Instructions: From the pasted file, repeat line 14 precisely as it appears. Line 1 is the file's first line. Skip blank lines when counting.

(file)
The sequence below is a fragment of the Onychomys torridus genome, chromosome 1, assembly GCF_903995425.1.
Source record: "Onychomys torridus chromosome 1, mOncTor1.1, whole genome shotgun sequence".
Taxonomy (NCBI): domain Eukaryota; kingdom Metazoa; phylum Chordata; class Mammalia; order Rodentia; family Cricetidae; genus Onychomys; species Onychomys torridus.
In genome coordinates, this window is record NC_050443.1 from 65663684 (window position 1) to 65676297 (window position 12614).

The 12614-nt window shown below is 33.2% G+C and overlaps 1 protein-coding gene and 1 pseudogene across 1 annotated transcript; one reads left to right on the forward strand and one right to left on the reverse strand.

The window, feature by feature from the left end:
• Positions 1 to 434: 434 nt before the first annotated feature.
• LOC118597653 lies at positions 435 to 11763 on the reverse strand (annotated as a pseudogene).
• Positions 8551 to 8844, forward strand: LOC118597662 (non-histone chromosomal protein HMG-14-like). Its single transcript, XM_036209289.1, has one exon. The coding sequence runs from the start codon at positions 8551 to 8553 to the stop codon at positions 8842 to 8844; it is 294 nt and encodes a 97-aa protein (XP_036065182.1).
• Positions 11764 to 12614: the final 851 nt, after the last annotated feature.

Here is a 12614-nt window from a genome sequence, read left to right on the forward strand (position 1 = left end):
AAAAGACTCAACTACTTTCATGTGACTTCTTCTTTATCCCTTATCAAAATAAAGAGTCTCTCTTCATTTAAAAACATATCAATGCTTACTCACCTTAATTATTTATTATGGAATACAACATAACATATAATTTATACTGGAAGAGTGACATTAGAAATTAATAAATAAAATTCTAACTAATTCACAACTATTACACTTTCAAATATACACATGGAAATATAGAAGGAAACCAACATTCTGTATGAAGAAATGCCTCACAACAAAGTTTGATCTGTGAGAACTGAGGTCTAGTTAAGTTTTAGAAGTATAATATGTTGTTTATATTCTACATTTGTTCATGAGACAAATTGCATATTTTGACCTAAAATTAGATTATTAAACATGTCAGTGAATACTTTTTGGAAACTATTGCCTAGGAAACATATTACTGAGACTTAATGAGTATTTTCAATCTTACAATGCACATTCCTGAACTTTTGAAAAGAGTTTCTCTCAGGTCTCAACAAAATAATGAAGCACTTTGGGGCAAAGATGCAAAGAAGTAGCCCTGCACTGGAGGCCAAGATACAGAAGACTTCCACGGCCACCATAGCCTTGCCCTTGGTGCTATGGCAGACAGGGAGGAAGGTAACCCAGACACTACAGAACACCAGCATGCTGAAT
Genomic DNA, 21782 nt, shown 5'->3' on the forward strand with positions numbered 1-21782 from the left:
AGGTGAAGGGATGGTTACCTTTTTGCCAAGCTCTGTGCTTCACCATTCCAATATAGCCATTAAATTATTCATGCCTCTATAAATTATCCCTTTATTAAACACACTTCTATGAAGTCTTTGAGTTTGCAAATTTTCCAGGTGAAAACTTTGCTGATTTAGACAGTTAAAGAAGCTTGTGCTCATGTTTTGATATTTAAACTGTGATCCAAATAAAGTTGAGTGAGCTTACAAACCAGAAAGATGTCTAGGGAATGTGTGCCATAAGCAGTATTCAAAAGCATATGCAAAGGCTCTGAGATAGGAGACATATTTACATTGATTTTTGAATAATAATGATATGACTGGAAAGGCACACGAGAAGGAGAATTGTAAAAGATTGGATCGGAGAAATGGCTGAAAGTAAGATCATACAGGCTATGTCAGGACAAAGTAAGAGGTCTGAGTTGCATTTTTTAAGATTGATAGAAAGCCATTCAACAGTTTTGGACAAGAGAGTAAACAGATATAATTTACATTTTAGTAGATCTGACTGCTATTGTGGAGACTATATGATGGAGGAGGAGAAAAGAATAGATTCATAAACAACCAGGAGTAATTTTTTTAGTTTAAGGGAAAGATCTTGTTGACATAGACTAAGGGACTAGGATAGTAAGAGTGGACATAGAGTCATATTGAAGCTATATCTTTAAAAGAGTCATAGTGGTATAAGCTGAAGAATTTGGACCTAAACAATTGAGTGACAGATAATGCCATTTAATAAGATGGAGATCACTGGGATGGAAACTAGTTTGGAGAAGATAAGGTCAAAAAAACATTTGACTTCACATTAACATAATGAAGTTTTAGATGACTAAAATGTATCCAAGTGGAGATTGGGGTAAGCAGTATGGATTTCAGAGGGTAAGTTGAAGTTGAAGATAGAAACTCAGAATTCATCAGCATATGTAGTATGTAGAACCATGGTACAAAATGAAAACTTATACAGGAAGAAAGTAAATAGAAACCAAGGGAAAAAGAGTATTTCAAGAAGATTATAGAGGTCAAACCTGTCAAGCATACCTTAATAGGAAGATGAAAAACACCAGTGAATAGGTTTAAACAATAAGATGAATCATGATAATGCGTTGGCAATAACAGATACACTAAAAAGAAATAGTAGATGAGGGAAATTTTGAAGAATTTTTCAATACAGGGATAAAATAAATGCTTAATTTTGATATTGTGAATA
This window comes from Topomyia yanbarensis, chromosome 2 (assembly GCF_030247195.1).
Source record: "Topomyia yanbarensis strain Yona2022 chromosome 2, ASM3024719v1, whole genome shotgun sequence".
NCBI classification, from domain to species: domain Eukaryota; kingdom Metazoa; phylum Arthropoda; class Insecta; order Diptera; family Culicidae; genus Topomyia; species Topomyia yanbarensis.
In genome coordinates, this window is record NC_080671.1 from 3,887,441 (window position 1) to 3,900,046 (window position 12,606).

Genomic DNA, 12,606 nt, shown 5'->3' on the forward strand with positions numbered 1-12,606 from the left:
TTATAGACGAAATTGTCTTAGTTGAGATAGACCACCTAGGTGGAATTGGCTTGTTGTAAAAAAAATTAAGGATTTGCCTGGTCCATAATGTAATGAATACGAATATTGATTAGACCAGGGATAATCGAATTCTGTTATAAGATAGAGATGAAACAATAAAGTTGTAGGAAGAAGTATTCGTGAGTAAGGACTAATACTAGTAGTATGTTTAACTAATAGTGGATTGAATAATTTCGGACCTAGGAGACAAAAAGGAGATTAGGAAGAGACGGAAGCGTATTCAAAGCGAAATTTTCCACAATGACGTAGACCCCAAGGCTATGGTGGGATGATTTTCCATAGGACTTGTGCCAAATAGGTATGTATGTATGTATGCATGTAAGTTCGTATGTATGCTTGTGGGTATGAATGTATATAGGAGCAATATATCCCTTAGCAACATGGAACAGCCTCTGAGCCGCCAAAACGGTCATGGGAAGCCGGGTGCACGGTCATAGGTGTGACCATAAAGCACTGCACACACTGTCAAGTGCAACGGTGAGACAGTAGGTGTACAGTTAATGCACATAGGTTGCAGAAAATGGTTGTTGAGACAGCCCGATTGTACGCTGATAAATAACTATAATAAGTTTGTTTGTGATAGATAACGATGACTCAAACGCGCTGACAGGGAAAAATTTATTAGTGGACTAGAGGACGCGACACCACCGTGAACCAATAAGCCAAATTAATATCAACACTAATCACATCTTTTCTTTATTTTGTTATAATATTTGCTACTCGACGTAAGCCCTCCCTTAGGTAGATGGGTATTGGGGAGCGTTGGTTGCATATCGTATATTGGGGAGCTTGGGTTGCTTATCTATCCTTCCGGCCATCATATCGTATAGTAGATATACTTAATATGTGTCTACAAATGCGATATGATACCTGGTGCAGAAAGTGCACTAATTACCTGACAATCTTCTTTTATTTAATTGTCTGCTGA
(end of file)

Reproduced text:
AGGTGAAGGGATGGTTACCTTTTTGCCAAGCTCTGTGCTTCACCATTCCAATATAGCCATTAAATTATTCATGCCTCTATAAATTATCCCTTTATTAAACACACTTCTATGAAGTCTTTGAGTTTGCAAATTTTCCAGGTGAAAACTTTGCTGATTTAGACAGTTAAAGAAGCTTGTGCTCATGTTTTGATATTTAAACTGTGATCCAAATAAAGTTGAGTGAGCTTACAAACCAGAAAGATGTCTAGGGAATGTGTGCCATAAGCAGTATTCAAAAGCATATGCAAAGGCTCTGAGATAGGAGACATATTTACATTGATTTTTGAATAATAATGATATGACTGGAAAGGCACACGAGAAGGAGAATTGTAAAAGATTGGATCGGAGAAATGGCTGAAAGTAAGATCATACAGGCTATGTCAGGACAAAGTAAGAGGTCTGAGTTGCATTTTTTAAGATTGATAGAAAGCCATTCAACAGTTTTGGACAAGAGAGTAAACAGATATAATTTACATTTTAGTAGATCTGACTGCTATTGTGGAGACTATATGATGGAGGAGGAGAAAAGAATAGATTCATAAACAACCAGGAGTAATTTTTTTAGTTTAAGGGAAAGATCTTGTTGACATAGACTAAGGGACTAGGATAGTAAGAGTGGACATAGAGTCATATTGAAGCTATATCTTTAAAAGAGTCATAGTGGTATAAGCTGAAGAATTTGGACCTAAACAATTGAGTGACAGATAATGCCATTTAATAAGATGGAGATCACTGGGATGGAAACTAGTTTGGAGAAGATAAGGTCAAAAAAACATTTGACTTCACATTAACATAATGAAGTTTTAGATGACTAAAATGTATCCAAGTGGAGATTGGGGTAAGCAGTATGGATTTCAGAGGGTAAGTTGAAGTTGAAGATAGAAACTCAGAATTCATCAGCATATGTAGTATGTAGAACCATGGTACAAAATGAAAACTTATACAGGAAGAAAGTAAATAGAAACCAAGGGAAAAAGAGTATTTCAAGAAGATTATAGAGGTCAAACCTGTCAAGCATACCTTAATAGGAAGATGAAAAACACCAGTGAATAGGTTTAAACAATAAGATGAATCATGATAATGCGTTGGCAATAACAGATACACTAAAAAGAAATAGTAGATGAGGGAAATTTTGAAGAATTTTTCAATACAGGGATAAAATAAATGCTTAATTTTGATATTGTGAATA